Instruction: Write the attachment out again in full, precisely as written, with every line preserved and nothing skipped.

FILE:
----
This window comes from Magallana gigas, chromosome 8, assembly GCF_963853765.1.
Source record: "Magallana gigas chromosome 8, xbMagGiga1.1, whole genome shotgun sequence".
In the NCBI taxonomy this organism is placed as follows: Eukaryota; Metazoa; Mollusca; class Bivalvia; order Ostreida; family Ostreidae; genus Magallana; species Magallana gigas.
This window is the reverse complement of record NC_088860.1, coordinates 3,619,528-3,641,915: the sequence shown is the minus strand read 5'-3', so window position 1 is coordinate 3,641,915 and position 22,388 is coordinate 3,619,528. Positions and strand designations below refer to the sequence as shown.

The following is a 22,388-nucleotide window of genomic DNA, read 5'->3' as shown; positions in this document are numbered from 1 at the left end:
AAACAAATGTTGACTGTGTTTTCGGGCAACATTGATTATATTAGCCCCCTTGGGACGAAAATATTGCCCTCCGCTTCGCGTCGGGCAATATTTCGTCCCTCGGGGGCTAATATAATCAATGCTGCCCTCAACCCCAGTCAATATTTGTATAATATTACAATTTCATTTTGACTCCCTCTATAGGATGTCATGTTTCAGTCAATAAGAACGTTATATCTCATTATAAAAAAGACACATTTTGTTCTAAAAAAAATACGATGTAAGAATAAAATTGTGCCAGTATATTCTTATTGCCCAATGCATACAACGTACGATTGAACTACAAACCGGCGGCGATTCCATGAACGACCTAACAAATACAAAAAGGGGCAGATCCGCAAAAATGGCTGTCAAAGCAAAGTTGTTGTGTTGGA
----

This window comes from Magallana gigas, chromosome 8, assembly GCF_963853765.1.
Source record: "Magallana gigas chromosome 8, xbMagGiga1.1, whole genome shotgun sequence".
In the NCBI taxonomy this organism is placed as follows: Eukaryota; Metazoa; Mollusca; class Bivalvia; order Ostreida; family Ostreidae; genus Magallana; species Magallana gigas.
This window is the reverse complement of record NC_088860.1, coordinates 3,619,528-3,641,915: the sequence shown is the minus strand read 5'-3', so window position 1 is coordinate 3,641,915 and position 22,388 is coordinate 3,619,528. Positions and strand designations below refer to the sequence as shown.

The following is a 22,388-nucleotide window of genomic DNA, read 5'->3' as shown; positions in this document are numbered from 1 at the left end:
AAACAAATGTTGACTGTGTTTTCGGGCAACATTGATTATATTAGCCCCCTTGGGACGAAAATATTGCCCTCCGCTTCGCGTCGGGCAATATTTCGTCCCTCGGGGGCTAATATAATCAATGCTGCCCTCAACCCCAGTCAATATTTGTATAATATTACAATTTCATTTTGACTCCCTCTATAGGATGTCATGTTTCAGTCAATAAGAACGTTATATCTCATTATAAAAAAGACACATTTTGTTCTAAAAAAAATACGATGTAAGAATAAAATTGTGCCAGTATATTCTTATTGCCCAATGCATACAACGTACGATTGAACTACAAACCGGCGGCGATTCCATGAACGACCTAACAAATACAAAAAGGGGCAGATCCGCAAAAATGGCTGTCAAAGCAAAGTTGTTGTGTTGGA